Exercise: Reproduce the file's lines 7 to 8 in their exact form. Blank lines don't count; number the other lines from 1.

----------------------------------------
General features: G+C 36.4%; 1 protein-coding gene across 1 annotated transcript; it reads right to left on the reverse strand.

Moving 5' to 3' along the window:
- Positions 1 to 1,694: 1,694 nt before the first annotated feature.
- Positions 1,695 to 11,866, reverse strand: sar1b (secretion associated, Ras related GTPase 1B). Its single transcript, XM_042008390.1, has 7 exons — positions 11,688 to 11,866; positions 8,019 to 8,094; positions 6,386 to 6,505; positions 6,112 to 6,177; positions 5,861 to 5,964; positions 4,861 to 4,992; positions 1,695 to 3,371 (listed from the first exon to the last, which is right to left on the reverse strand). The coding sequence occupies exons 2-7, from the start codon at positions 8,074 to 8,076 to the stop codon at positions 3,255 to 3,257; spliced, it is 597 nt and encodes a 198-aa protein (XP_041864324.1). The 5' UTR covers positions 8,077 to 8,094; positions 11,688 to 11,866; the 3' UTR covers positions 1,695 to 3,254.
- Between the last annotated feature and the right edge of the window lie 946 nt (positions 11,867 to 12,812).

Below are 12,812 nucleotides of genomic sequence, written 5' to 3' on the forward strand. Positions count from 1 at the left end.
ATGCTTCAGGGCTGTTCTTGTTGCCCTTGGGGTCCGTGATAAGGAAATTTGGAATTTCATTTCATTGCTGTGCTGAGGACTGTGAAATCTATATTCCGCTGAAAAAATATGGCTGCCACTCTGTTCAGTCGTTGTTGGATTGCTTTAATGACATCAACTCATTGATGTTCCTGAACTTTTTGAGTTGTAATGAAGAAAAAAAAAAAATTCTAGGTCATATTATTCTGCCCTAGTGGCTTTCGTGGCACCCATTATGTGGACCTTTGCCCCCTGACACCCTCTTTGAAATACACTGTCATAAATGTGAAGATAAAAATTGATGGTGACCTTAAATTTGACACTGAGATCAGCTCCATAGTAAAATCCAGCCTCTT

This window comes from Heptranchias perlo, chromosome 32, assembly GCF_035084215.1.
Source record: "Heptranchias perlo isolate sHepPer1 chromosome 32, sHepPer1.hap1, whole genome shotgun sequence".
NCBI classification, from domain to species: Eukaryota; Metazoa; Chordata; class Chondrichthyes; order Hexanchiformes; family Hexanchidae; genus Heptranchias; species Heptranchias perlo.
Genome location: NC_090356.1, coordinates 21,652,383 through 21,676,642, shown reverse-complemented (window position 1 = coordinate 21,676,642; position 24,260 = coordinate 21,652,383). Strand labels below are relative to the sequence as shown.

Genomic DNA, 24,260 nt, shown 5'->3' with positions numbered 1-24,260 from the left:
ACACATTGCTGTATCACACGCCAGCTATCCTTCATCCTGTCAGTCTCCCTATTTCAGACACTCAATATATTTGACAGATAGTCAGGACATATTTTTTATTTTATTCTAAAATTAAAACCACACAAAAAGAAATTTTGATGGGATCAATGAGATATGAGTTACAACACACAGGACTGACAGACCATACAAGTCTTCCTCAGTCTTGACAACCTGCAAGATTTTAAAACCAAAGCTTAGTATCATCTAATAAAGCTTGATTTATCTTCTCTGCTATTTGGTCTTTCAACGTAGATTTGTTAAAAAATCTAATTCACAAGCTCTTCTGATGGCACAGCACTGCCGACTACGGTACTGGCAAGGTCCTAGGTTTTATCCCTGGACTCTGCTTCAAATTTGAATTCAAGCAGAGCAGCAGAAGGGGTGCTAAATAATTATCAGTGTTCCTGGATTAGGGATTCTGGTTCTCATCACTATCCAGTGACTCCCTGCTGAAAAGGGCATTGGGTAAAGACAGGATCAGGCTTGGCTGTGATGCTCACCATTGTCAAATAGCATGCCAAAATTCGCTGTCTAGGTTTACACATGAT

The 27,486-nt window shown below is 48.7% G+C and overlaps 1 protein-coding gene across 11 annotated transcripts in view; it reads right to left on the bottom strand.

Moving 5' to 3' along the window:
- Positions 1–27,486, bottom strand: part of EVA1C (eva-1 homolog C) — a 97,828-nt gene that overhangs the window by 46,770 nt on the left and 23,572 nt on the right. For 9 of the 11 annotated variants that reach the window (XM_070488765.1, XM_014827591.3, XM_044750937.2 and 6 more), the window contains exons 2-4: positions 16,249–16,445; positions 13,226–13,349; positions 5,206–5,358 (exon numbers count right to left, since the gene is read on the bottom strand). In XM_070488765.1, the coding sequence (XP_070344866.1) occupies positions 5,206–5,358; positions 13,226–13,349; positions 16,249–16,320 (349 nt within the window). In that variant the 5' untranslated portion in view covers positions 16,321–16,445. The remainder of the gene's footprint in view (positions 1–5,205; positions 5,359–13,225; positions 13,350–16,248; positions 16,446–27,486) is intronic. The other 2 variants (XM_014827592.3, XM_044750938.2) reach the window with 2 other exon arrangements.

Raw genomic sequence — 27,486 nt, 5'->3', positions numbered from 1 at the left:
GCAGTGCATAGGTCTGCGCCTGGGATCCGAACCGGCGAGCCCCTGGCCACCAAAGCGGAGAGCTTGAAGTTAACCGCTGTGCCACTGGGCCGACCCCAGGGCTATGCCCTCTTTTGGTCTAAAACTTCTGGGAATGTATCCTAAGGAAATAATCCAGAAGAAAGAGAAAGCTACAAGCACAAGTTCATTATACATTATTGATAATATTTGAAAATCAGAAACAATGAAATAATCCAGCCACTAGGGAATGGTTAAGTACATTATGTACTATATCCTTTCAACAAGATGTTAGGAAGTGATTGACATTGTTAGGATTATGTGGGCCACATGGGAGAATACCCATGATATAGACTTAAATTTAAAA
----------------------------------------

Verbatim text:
ATGCTTCAGGGCTGTTCTTGTTGCCCTTGGGGTCCGTGATAAGGAAATTTGGAATTTCATTTCATTGCTGTGCTGAGGACTGTGAAATCTATATTCCGCTGAAAAAATATGGCTGCCACTCTGTTCAGTCGTTGTTGGATTGCTTTAATGACATCAACTCATTGATGTTCCTGAACTTTTTGAGTTGTAATGAAGAAAAAAAAAAAATTCTAGGTCATATTATTCTGCCCTAGTGGCTTTCGTGGCACCCATTATGTGGACCTTTGCCCCCTGACACCCTCTTTGAAATACACTGTCATAAATGTGAAGATAAAAATTGATGGTGACCTTAAATTTGACACTGAGATCAGCTCCATAGTAAAATCCAGCCTCTT

This window comes from Heptranchias perlo, chromosome 32, assembly GCF_035084215.1.